Transforming Lives Through Supportive Housing

The Denver Housing to Health (H2H) Project is a groundbreaking initiative aimed at addressing the challenges of homelessness, frequent criminal justice interactions, and emergency health care needs in Denver. The H2H evaluation hopes to demonstrate how supportive housing can lead to significant reductions in expensive emergency care, thereby providing better value for participants and taxpayers. Informing policy decisions and expanding housing access and health care services across Colorado, can enhance the well-being of our most vulnerable residents.

Addressing Complex Challenges with Innovative Solutions

Launched in 2022, early implementation of H2H focused on outreach, quality supportive housing, and navigating the criminal justice and health care systems with initial findings indicating successful housing placements and promising retention rates. The project’s goal is to provide 125 supportive housing units over seven years to individuals who experience frequent interactions with the criminal justice system and emergency departments due to homelessness and lack of access to essential services. This specific population often faces a cycle of low-level offenses, arrests, and repeated use of emergency services, leading to significant personal and public costs.

Evaluating Impact through Data-Driven Insights

Modeled after the successful Denver Supportive Housing Social Impact Bond Initiative (SH-SIB), H2H introduces an additional focus on medical vulnerability. Helping determine progress in this area is a robust evaluation framework leveraging data from the Colorado All Payer Claims Database (CO APCD). By analyzing health care service access and Medicaid costs, they plan to measure the impact of supportive housing on this vulnerable population. Participants were enrolled on a rolling basis, with 220 individuals randomized to receive supportive housing and 220 to a control group. This design ensures a rigorous assessment of the project's outcomes. The key research questions that H2H wants to answer are:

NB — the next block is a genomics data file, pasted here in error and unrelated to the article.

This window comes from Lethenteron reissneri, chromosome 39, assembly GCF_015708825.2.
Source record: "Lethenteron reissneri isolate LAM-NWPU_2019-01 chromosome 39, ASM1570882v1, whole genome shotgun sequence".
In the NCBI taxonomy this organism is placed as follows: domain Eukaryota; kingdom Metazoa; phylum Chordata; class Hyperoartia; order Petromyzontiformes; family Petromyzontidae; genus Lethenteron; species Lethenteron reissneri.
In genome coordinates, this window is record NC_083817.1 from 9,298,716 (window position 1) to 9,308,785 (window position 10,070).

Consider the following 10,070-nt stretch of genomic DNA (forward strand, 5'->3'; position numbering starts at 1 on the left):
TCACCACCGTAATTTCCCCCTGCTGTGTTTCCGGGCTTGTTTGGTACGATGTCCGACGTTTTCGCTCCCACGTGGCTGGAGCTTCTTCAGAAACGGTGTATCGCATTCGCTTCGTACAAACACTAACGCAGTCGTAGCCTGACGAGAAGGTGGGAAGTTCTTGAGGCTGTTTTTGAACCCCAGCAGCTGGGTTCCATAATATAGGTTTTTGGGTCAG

1. Does supportive housing impact the use of primary care, emergency, and hospital care, as well as mental health and substance use treatment?
  2. Can supportive housing reduce avoidable emergency department and hospital services?
  3. Does supportive housing decrease net federal expenditures for Medicaid and Medicare claims?
Early Findings and Financial Model

The financial model involves a $11.75 million investment from private investors, grantors, and the US Treasury Department under the Social Impact Partnership Pay for Results Act (SIPPRA) program. Success payments are based on housing stability, reduced jail days, and decreased Medicaid expenditures. The project aims for an 83% housing stability rate, a 34% reduction in jail days, and significant Medicaid savings.

From July 2022 to December 2023, 69 participants met the housing stability payment requirements, with 59 remaining in housing for at least one year. The total adjusted days in housing, after accounting for jail stays, were 29,459, resulting in a payment of $567,085.75 from the City of Denver. This outcome surpasses base case projections, indicating promising .

A Bright Future for Supportive Housing

The Denver H2H project exemplifies the potential of supportive housing in improving lives and reducing public costs. Looking ahead, future evaluation reports will compare participant outcomes to similar individuals not referred to the H2H project, providing a more comprehensive understanding of the program's impact on system utilization and costs. By combining compelling stories and robust data, the H2H program hopes to provide the necessary evidence for the expansion of supportive housing as a vital health care solution.

Stay tuned for more updates on this impactful project and its progress in transforming health care outcomes for Denver's most vulnerable residents.